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Globalization, in the broadest terms, refers to the integration of world economies through increased trade and knowledge and the free movement of material, labor, and capital across international borders in search of new markets and investment opportunities. Although globalization is not new and existed at some level centuries ago, the technological advances of the past few decades have made it easier and quicker to complete transactions and the trend toward globalization has accelerated. Whether globalization benefits or harms a particular country has been the topic of many debates. Some consider globalization and free market economy to be the keys to future world economic development. They foster competition and improve efficiency by making the flow of technological innovations, skilled labor, and free flow of capital easier. They also help developing and underdeveloped countries make progress towards democracy and a cleaner environment as their living standards rise.

Critics of globalization argue that markets do not necessarily ensure that the benefits of increased efficiency are shared by all. Furthermore, these policies, written primarily by large corporations and western governments, require such agencies as the International Monetary Fund (IMF), the World Bank, and the World Trade Organization (WTO) to oversee trade and investment agreements negotiated between member states. These organizations often impose regulations that put industrialized nations at an unfair advantage and at the same time increase their access to natural resources of the developing countries. According to these rules, all resources, no matter where they lie, must be available for sale to the highest bidder, but the technologies used to discover, extract, and process these resources are regarded as proprietary, or “intellectual property” of the developers.

The role of energy is particularly important in shaping this debate. Certain types of energy such as wind and solar are inherently decentralized. Others, such as fossil and especially nuclear, are controlled by large corporations and governments; therefore the control over these resources and supply routes brings about economic as well as political power. As we have seen by now, the world is divided into two groups: those who have vast fossil resources and those who have not. The countries that are endowed with these resources are mainly developing countries, mostly in the Middle East. Western and other industrialized countries are by far the greatest consumers of energy. To secure the flow of petroleum and other natural resources to industrialized countries, through a twin strategy of military intervention and economic globalization, governments are required to open their borders to international trade and investment without the imposition of taxes, tariffs, and other regulatory barriers.

So far, the result of globalization has been mixed as best. Rich countries have in large benefited from international trades, although many of their citizens (especially those hired in low-tech industries such as textile, agriculture, and some electronic products) have suffered from losing jobs to lower-paid foreign workers. During the past century, the average per capita GDP of many industrial countries increased by as much as six-fold, although the income gap between rich and poor countries has been widening(1). In the last three decades, some developing countries, especially in Asia, have been able to benefit from globalization by increasing their share of world trade. Other countries, notably in Africa and in South America, have not been able to integrate with the world economy and their per capita income has actually declined. What is clear is that globalization is here to stay and if they are to benefit, individual countries must embrace globalization on their own terms, taking into account their own history, culture, and traditions.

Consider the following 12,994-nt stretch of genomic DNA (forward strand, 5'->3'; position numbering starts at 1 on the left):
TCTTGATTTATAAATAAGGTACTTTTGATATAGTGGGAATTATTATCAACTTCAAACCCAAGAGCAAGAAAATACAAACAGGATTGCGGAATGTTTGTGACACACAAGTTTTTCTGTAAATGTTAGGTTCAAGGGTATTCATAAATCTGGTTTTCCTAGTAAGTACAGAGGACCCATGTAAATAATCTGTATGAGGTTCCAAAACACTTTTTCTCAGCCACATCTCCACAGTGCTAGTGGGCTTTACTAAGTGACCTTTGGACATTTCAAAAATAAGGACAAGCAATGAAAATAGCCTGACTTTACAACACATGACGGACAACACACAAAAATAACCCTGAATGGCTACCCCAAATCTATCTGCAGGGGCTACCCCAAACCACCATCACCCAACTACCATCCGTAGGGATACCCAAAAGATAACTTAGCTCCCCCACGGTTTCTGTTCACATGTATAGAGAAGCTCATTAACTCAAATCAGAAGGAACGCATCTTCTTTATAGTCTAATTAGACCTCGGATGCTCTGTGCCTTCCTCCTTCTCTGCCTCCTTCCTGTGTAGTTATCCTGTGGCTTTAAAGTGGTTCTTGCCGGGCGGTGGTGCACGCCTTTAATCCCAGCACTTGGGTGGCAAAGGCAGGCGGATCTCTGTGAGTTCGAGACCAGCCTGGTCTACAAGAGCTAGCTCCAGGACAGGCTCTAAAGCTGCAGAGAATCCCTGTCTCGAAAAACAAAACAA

The two most populous countries in the world, China and India, are growing rapidly to become world’s new economic powerhouses. This means that not only their demand for energy and fossil fuel will accelerate, but also their ecological footprints, the strain on natural resources, release of carbon into the atmosphere, and higher level of environmental pollution. Unless drastic effort in finding new alternative resources and implementing innovative conservational measures are made, the competition for control of these resources and potential for additional regional conflicts will increase (2).


(1) World Economic Outlook,” International Monetary Fund, Washington D.C., May 2000, (

(2) Stiglitz, J.E., Globalization and its Discontent, Norton Publishers, New York, 2002.

(3) Toossi Reza, "Energy and the Environment:Sources, technologies, and impacts", Verve Publishers, 2005

Further Reading

Colander, D. C., Economics, 3rd E., Irwin-McGraw-Hill, 1998.

Bosselman, F., Energy, Economics and the Environment, Second Edition, Foundation Press, 2005.

Energy Economics, Science Direct Elsevier Publishing Company. Publishes research papers concerned with the economic and econometric modeling and analysis of energy systems and issues.

External Links

United States Association for Energy Economics (

International Monetary Fund (

The World Bank (